Tomorrow is a milestone day in the happy life of personal media history. That might sound dramatic, but March 17 marks the end of Ze Frank’s year-long experiment called The Show, in which the man who first rose to viral fame with his How to Dance Properly video vowed to create a three-minute video every weekday for a year. As many of you reading this know, he did it—offering rapid-fire social commentary mixed with a singular showmanship. Mainly, he is smart and funny and a circus master of the medium.
If I was still working at Yahoo Internet Life (where one of my savvy coworkers found Ze back in the day), I’m sure we’d name him person of the year. So let’s just go ahead and do that anyway. Why? The Show is everything working to its potential in this rapidly changing world of personal media. Seven habits of a highly effective Ze Frank media include:
1) Offering an obsessively, compulsively updated endeavor with a strong point of view (it really couldn’t get much stronger);
2) Fostering an audience that are also contributors. Viewers (aka “sports racers”) can upload their own video intros or use the wiki to remix Ze’s work, create their own, or simply answer the call to his silly challenges, like creating the ugliest MySpace page;
3) Remaining independent and keeping your street cred;
4) Doing the above while managing to find multiple revenue streams. Ze’s include a traditional sponsor in the shape of Dewar’s, an inventive form of micropayment in the shape of duckies that contain fortune cookie like paid messages from fans, as well as so-called meaningless products;
5) Lathering up a steady stream of media friendly stunts, like his call for his fans to create an earth sandwich;
6) Extending your brand to every platform available, like mobile and downloadable audio.
7) Above all, always being entertaining and addictive.
Do those things and your personal media project will connect with an audience—which is what Ze Frank did these past 365 days. In his words: “And what better way to connect with people than by staring and talking straight at them?”
In the spirit of SMITH, after the jump are some of our favorite episodes of The Show that specific address personal media making. I’ve embedded the first video, and provided links for the ones that follow.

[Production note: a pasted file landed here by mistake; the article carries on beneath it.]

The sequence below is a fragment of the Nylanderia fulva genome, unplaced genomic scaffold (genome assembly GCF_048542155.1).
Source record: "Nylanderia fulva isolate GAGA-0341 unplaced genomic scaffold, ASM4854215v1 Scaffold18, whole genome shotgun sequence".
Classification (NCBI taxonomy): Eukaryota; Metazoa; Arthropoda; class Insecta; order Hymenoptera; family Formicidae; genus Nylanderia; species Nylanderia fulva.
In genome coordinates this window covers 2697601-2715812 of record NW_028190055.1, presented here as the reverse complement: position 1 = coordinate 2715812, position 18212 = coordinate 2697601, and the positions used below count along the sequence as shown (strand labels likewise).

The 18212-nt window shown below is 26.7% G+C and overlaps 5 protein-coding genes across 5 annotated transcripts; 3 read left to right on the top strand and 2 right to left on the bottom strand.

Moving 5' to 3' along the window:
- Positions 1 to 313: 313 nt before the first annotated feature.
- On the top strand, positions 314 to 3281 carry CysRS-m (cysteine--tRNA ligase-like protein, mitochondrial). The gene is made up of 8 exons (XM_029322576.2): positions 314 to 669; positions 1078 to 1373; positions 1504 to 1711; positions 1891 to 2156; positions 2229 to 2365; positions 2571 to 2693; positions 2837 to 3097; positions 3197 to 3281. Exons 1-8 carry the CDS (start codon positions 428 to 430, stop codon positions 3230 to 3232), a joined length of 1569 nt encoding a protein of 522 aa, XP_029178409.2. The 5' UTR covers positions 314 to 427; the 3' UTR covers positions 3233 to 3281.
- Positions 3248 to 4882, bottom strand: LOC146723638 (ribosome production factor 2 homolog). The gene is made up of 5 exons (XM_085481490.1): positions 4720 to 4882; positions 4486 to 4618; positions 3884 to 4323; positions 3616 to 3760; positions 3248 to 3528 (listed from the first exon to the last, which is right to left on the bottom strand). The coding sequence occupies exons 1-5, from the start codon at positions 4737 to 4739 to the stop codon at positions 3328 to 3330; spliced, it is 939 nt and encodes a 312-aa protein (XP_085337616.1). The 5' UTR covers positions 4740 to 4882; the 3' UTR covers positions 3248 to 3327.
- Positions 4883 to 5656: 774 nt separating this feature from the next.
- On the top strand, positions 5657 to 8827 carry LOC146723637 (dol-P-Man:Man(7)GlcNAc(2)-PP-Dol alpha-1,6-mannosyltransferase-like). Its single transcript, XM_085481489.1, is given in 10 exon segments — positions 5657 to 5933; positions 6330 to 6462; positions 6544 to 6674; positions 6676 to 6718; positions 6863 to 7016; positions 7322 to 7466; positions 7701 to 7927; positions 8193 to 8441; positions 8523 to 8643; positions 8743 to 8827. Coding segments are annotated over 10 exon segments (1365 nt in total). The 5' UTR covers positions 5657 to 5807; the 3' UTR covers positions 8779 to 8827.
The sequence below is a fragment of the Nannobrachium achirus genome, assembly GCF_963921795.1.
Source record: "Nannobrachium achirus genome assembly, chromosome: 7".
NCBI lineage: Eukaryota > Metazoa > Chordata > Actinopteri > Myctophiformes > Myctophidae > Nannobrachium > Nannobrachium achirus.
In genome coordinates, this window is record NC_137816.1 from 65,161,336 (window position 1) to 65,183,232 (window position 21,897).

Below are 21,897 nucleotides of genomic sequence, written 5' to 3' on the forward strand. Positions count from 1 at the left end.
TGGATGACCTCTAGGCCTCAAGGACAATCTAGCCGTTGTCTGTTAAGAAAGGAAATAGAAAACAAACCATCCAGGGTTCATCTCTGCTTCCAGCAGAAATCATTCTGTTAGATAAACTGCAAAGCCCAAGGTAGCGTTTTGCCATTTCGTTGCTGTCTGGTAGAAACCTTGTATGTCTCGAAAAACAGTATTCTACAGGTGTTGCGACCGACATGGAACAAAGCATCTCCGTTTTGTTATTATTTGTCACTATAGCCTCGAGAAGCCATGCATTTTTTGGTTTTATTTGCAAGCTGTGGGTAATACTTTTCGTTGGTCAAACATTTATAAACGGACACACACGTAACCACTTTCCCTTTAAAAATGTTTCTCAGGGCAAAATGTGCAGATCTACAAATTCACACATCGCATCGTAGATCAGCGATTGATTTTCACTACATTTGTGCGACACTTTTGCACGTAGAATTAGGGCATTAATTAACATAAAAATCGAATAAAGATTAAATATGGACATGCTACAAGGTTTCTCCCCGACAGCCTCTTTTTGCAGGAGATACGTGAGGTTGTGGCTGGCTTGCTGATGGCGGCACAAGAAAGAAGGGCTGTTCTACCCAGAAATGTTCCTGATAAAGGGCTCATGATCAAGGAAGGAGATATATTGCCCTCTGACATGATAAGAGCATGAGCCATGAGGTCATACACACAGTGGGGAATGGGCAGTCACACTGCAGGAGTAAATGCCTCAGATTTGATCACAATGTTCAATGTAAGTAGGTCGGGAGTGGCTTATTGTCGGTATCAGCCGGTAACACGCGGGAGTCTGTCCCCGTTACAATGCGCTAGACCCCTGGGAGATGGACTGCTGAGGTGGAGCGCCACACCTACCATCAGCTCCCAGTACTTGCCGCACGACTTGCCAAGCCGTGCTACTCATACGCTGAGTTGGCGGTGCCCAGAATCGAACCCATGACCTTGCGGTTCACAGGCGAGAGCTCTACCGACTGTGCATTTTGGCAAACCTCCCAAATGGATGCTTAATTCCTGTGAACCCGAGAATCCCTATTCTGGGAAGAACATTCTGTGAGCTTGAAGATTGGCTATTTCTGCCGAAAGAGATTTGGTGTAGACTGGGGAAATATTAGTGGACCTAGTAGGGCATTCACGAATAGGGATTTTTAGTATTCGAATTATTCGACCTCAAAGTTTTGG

On I-Media instead of We Media
“Watching things on the Internet is different. It’s less like a tourist destination and more like that cool secluded spot you find in the woods. If people do gather together to watch, invariably they’ll ask for the link. You want directions to the secluded spot, so you can go there by yourself or with a few close friends. It doesn’t always feel like millions of people have been there. It can feel like something you’ve discovered. I-media instead of We-media. The problem is that people don’t always want t-shirts from secluded spots.”
On Videoblogging, Vol. 1:
“As most people know, success in any creative endeavor is all about the gear.”
On Videoblogging, Vol. 2:
“Remember, no matter what you do, videoblogging will make you famous.”
On Addictive Internet Use:
“Researchers say that people go online to cure foul moods, and find it difficult to stay away from the Internet. One researcher said that users are using use the Internet to self-medicate. Got it: Internet not equal to tubes or dump truck. Internet equals drugs. I guess that makes me a pusher. You want a ducky? The first one’s on the house.”
On the Rise of Consumer-Generated Media:
“In MySpace, millions of people have opted out of pre-made templates that ‘work’ in exchange for ugly. Ugly when compared to pre-existing notions of taste is a bummer. But ugly as a representation of mass experimentation and learning is pretty damn cool. Regardless of what you might think, the actions you take to make your MySpace page ugly are pretty sophisticated. Over time as consumer-created media engulfs the other kind, it’s possible that completely new norms develop around the notions of talent and artistic ability.”
On YouTube’s Terms & Conditions:
“The popular video-sharing site recently updated its terms and conditions. It now reads ‘…you hereby grant YouTube a worldwide, non-exclusive, royalty-free, sub licensable and transferable license to use, reproduce, distribute, prepare derivative works of, display, and perform the User Submissions in connection with the YouTube website and YouTube’s (and its successor’s) business… in any media formats and through any media channels.’ That means they get to make money off of your ass however the fuck they want!”
And in tribute to a man who became a brand, this one on the brand experience called Jon Bonet (and other emotional aftertastes).
So long, and thanks for doing it right. In appreciation, we thought up your six-word memoir (so you don’t have to):
“Make movie. Sleep. Make movie. Sleep.”